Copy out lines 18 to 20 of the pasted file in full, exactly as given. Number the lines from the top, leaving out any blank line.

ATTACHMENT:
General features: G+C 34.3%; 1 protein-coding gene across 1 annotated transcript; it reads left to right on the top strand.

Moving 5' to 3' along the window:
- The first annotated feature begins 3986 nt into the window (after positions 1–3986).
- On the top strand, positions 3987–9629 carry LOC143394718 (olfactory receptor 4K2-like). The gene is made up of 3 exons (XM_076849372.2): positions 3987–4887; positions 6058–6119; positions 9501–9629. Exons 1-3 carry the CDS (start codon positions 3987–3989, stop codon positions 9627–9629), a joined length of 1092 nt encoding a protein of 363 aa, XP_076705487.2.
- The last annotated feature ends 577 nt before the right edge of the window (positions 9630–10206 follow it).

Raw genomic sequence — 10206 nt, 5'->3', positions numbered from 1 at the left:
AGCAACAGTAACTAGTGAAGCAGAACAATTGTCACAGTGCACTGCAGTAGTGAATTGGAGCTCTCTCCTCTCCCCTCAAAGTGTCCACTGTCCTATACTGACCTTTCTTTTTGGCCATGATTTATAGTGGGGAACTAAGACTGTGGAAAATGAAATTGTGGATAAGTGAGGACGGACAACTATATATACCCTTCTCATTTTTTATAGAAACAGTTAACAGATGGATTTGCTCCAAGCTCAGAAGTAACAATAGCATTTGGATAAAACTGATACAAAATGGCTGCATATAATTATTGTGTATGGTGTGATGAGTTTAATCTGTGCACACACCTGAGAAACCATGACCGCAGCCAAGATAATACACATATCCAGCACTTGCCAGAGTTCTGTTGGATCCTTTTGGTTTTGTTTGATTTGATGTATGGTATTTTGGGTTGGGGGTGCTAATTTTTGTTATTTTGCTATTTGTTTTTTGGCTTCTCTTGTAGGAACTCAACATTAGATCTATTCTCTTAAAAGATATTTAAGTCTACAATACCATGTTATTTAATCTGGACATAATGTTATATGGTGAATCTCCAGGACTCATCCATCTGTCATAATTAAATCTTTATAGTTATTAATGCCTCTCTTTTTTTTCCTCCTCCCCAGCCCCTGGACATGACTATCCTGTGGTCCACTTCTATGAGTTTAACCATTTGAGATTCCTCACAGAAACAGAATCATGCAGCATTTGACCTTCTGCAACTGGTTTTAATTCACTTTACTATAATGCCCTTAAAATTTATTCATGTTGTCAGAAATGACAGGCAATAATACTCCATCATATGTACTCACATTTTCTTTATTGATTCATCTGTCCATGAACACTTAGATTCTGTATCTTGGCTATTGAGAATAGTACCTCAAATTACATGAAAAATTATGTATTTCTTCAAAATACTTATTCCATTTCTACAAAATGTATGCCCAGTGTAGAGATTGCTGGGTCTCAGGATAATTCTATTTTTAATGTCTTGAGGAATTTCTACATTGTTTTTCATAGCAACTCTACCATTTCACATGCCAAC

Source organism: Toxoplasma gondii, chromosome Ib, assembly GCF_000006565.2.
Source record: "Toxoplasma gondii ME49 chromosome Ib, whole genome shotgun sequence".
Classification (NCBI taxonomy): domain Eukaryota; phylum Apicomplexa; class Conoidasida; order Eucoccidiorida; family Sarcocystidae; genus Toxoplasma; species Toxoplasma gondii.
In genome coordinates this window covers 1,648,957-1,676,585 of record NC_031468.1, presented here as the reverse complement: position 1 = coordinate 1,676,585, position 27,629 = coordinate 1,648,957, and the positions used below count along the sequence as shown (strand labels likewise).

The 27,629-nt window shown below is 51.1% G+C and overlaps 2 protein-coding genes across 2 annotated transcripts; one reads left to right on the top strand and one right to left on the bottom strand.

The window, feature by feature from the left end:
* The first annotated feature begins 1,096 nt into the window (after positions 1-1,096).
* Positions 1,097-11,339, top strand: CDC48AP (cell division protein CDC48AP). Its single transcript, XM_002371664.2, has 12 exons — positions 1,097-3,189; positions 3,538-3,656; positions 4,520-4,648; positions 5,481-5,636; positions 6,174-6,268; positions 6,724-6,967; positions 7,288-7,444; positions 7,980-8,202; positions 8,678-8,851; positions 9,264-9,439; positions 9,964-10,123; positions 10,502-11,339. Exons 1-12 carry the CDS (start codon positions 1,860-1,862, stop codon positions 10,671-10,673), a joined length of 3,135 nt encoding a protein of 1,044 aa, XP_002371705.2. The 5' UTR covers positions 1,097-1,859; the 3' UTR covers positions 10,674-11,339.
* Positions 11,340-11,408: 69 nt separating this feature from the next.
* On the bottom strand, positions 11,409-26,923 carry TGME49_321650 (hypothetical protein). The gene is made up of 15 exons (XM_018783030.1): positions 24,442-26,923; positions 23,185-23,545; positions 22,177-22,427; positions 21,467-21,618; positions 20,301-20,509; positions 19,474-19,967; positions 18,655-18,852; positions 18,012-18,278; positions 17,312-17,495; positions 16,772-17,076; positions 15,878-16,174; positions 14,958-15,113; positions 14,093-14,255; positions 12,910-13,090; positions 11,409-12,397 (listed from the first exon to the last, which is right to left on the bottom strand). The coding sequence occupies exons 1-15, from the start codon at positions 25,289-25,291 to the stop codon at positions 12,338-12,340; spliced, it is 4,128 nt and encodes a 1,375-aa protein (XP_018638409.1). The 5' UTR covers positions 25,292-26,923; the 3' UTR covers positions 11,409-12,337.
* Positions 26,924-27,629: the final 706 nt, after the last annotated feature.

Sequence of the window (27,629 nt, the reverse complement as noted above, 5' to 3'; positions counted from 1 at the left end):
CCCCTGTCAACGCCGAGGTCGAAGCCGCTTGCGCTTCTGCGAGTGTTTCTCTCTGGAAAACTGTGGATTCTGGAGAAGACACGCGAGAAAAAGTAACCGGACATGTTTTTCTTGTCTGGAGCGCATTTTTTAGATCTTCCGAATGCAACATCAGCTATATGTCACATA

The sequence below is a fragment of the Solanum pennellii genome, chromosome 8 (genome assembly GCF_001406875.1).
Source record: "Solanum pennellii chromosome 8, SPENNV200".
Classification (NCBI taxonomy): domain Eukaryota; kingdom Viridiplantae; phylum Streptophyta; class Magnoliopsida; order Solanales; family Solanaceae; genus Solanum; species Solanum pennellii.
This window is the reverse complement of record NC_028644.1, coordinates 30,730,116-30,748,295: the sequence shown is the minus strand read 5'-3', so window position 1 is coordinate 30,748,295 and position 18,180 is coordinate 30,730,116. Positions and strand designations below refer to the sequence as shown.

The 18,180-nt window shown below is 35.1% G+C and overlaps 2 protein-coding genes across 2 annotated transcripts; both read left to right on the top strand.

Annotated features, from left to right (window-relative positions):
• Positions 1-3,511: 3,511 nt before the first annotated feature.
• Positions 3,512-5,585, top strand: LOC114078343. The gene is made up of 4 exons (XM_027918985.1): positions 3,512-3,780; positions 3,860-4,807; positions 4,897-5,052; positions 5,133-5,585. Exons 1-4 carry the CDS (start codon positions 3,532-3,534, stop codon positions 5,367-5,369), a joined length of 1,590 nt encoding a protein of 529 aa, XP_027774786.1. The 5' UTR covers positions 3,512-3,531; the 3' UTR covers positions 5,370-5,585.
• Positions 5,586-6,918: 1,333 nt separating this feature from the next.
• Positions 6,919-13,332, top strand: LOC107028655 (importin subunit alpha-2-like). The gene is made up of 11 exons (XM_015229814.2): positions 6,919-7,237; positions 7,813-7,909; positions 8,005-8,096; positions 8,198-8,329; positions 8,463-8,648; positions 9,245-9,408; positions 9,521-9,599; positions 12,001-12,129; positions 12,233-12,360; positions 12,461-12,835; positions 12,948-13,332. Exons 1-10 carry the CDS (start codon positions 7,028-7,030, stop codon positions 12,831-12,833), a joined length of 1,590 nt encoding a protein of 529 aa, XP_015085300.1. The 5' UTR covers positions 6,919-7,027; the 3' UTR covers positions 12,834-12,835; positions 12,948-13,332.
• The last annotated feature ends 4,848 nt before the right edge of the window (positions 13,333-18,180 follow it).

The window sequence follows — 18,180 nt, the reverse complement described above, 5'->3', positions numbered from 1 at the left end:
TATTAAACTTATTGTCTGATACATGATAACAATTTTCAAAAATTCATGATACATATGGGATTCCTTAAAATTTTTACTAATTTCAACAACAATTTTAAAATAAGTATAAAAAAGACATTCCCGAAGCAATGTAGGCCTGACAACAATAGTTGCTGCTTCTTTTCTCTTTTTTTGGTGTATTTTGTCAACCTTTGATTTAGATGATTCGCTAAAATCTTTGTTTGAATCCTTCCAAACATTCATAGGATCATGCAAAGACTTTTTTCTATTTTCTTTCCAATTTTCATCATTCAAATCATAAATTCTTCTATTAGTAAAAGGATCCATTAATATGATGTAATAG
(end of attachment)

* Positions 26,924-27,629: the final 706 nt, after the last annotated feature.

Sequence of the window (27,629 nt, the reverse complement as noted above, 5' to 3'; positions counted from 1 at the left end):
CCCCTGTCAACGCCGAGGTCGAAGCCGCTTGCGCTTCTGCGAGTGTTTCTCTCTGGAAAACTGTGGATTCTGGAGAAGACACGCGAGAAAAAGTAACCGGACATGTTTTTCTTGTCTGGAGCGCATTTTTTAGATCTTCCGAATGCAACATCAGCTATATGTCACATA